The best-case scenario for both parties, a comprehensive post-Brexit trade deal is still possible and remained the expectation of economists in a Reuters poll published on Friday although they saw a 40% chance of no deal. Financial markets are not expecting this outcome, however, and five banks Reuters spoke to on Friday said a surprise agreement would trigger a 5% jump in the value of the British pound to 85 cents against the euro.

A last-minute “skinny deal” with an extension of the transition period would help support the pound at around current levels. But relief would be tempered by the economic realities, with the additional headwind of COVID-19 making any economic recovery a challenge. Morgan Stanley’s currency position tracker shows investors have shifted to a neutral gear on the pound, while hedge funds remain broadly underweight according to weekly positioning data. “Neither no-deal not ‘skinny’ deal is not going to reverse this trend and we maintain our underweight stance in UK stocks,” said Marija Veitmane, senior multi-asset strategist at State Street Global Markets.

A shock no-deal outcome would be blow to investors, who have been betting on some form of agreement for months now. That could see the pound fall as much as 7% from current levels to September lows of $1.2676, the banks said. Bank of England Deputy Governor Dave Ramsden said this week that financial markets are pricing in a roughly one-in-five chance (20%) of a no-deal outcome.

This week, sterling risk-reversals, which measure the ratio of put options -- giving the right to sell the currency -- to call options -- giving the right to buy -- fell below zero. Some large options, amounting to $1.5 billion, were meanwhile struck at levels around $1.25, indicating some investors were becoming cautious.

COT Report

This week CFTC reflects the overall sentiment on the market - minimal changes as the storm seems stands ahead. Net speculative positions barely have increased with minor positive change in Open Interest as well:
1605950193927.png

Source: cftc.gov
Charting by Investing.com


So the basic case scenarios either on Presidency or Brexit or CV19 vs vaccine gap promises no big trends on EUR currency as basic scenario in general holds the same balance as exists right now. In general it suggests moderately bullish performance on EUR as EU has imposed restrictions first, it prints less money and controls stimulus wisely. It means that EU should out from pandemic also earlier and EUR should keep the value vs. USD because of less liquidity measures. From that standpoint, we keep valid our plan with 1.25-1.29 EUR target.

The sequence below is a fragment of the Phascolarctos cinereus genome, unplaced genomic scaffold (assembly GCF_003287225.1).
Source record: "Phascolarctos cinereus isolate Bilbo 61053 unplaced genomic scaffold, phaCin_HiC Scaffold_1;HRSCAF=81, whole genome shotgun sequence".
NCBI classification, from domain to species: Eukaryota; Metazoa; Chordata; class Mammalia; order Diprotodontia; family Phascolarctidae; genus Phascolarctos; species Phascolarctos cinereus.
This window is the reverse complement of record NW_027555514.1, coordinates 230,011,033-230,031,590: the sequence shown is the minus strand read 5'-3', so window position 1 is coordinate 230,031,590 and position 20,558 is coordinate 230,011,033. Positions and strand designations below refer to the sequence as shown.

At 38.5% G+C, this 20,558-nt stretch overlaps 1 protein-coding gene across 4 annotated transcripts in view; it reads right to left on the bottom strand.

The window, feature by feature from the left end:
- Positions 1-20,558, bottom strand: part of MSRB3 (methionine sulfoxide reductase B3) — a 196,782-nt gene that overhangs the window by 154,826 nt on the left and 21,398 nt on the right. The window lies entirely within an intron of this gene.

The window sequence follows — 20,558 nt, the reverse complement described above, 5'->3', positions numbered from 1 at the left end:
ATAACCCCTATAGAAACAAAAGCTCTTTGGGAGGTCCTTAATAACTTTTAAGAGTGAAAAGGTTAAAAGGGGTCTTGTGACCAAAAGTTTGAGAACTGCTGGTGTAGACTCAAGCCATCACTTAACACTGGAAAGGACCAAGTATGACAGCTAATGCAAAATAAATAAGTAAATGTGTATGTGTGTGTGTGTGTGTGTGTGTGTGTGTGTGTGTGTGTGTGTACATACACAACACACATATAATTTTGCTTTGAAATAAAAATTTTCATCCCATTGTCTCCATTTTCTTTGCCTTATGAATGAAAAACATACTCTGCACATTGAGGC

Conversely, strong unexpected trends could be triggered only by some outstanding events, such as D. Trump 2nd term, or, say, no deal Brexit etc. But even such events mostly will have short-term emotional impact on the markets as longer-term balance is based on fundamental factors. This lets us to make couple conclusions. First is, EUR bullish view in long-term is still valid, second - if you want to make money on Brexit think about Stop entry orders on breakout of consolidation as potential of extreme scenarios stands around 10 points (1000 pips) in both sides. So, you could use even OCO type of orders.

At the same time, it is almost impossible to consider economical fundamental model right now with some view on inflation, interest rates and economical conditions because of uncertainty around pandemic final harm, vaccine timing and stimulus level. Still we intend keep trying to do it once more and more data becomes available.

Technicals

Monthly

Monthly chart better shows different scenarios as it has tighter relation to fundamentals. Our "basic view" suggests gradual action up from here, while "surprising scenario" is shown as butterfly. So we have interesting situation when longer-term perspective of two scenarios mostly stands the same while nearest future could be different. In a longer-term perspective, as we've said EUR supposedly should get an advantage on a background of new US stimulus, low interest rates held by the Fed, wider US budget deficit, better EU CV 19 situation. It should let EUR to reach 1.28-1.30 level. And technical picture supports this scenario. "CD" leg action looks strong while retracement after COP is tight and small. Market is not at overbought and major resistance stands around 1.25 area that already has been tested once in 2017. OP target stands relatively close around 1.28.

Thus, if our central scenario starts to realize, especially in a case of "Blue wave" (Although it doesn't look probable now), EUR could continue upward action immediately, forming reversal November month with nearest 1.25 target and completion of AB=CD pattern target.